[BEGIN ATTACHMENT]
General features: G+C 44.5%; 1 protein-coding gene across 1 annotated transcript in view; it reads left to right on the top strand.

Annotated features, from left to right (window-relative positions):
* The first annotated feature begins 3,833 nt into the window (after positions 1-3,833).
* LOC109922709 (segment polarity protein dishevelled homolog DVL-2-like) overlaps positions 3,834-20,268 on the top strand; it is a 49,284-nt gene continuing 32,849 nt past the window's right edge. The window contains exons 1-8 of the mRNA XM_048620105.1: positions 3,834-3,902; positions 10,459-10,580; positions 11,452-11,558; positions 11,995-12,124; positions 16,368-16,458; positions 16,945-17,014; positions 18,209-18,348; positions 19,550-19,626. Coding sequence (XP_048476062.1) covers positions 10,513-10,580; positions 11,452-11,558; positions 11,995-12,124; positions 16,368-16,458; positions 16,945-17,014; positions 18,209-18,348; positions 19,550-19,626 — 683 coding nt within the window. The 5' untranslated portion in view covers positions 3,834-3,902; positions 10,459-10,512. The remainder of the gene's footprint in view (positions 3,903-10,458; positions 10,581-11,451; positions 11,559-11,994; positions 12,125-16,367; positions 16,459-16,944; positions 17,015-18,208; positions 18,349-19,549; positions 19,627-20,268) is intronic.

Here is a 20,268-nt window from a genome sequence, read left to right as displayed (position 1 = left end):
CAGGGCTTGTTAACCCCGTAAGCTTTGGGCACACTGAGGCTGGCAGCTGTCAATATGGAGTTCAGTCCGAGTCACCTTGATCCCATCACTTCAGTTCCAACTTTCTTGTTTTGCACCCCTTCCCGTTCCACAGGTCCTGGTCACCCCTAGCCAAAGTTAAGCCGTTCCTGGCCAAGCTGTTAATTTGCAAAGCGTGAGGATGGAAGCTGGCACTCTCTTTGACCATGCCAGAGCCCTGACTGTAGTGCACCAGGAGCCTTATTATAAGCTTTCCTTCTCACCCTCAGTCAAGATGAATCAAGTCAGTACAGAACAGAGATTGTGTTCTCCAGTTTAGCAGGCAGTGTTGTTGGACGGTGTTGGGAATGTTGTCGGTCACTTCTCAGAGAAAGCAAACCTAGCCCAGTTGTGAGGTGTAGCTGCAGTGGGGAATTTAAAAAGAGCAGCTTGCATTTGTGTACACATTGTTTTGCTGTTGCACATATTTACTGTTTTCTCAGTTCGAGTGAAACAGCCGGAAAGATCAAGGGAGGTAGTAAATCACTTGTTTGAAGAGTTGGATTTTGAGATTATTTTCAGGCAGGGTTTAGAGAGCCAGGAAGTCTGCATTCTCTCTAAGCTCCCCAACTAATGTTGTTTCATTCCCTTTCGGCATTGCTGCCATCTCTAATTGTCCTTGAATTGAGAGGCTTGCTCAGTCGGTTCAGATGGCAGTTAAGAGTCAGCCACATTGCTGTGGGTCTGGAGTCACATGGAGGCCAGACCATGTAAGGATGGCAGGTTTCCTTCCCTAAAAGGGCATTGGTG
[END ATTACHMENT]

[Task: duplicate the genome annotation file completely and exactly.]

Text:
General features: G+C 44.5%; 1 protein-coding gene across 1 annotated transcript in view; it reads left to right on the top strand.

Annotated features, from left to right (window-relative positions):
* The first annotated feature begins 3,833 nt into the window (after positions 1-3,833).
* LOC109922709 (segment polarity protein dishevelled homolog DVL-2-like) overlaps positions 3,834-20,268 on the top strand; it is a 49,284-nt gene continuing 32,849 nt past the window's right edge. The window contains exons 1-8 of the mRNA XM_048620105.1: positions 3,834-3,902; positions 10,459-10,580; positions 11,452-11,558; positions 11,995-12,124; positions 16,368-16,458; positions 16,945-17,014; positions 18,209-18,348; positions 19,550-19,626. Coding sequence (XP_048476062.1) covers positions 10,513-10,580; positions 11,452-11,558; positions 11,995-12,124; positions 16,368-16,458; positions 16,945-17,014; positions 18,209-18,348; positions 19,550-19,626 — 683 coding nt within the window. The 5' untranslated portion in view covers positions 3,834-3,902; positions 10,459-10,512. The remainder of the gene's footprint in view (positions 3,903-10,458; positions 10,581-11,451; positions 11,559-11,994; positions 12,125-16,367; positions 16,459-16,944; positions 17,015-18,208; positions 18,349-19,549; positions 19,627-20,268) is intronic.

Here is a 20,268-nt window from a genome sequence, read left to right as displayed (position 1 = left end):
CAGGGCTTGTTAACCCCGTAAGCTTTGGGCACACTGAGGCTGGCAGCTGTCAATATGGAGTTCAGTCCGAGTCACCTTGATCCCATCACTTCAGTTCCAACTTTCTTGTTTTGCACCCCTTCCCGTTCCACAGGTCCTGGTCACCCCTAGCCAAAGTTAAGCCGTTCCTGGCCAAGCTGTTAATTTGCAAAGCGTGAGGATGGAAGCTGGCACTCTCTTTGACCATGCCAGAGCCCTGACTGTAGTGCACCAGGAGCCTTATTATAAGCTTTCCTTCTCACCCTCAGTCAAGATGAATCAAGTCAGTACAGAACAGAGATTGTGTTCTCCAGTTTAGCAGGCAGTGTTGTTGGACGGTGTTGGGAATGTTGTCGGTCACTTCTCAGAGAAAGCAAACCTAGCCCAGTTGTGAGGTGTAGCTGCAGTGGGGAATTTAAAAAGAGCAGCTTGCATTTGTGTACACATTGTTTTGCTGTTGCACATATTTACTGTTTTCTCAGTTCGAGTGAAACAGCCGGAAAGATCAAGGGAGGTAGTAAATCACTTGTTTGAAGAGTTGGATTTTGAGATTATTTTCAGGCAGGGTTTAGAGAGCCAGGAAGTCTGCATTCTCTCTAAGCTCCCCAACTAATGTTGTTTCATTCCCTTTCGGCATTGCTGCCATCTCTAATTGTCCTTGAATTGAGAGGCTTGCTCAGTCGGTTCAGATGGCAGTTAAGAGTCAGCCACATTGCTGTGGGTCTGGAGTCACATGGAGGCCAGACCATGTAAGGATGGCAGGTTTCCTTCCCTAAAAGGGCATTGGTG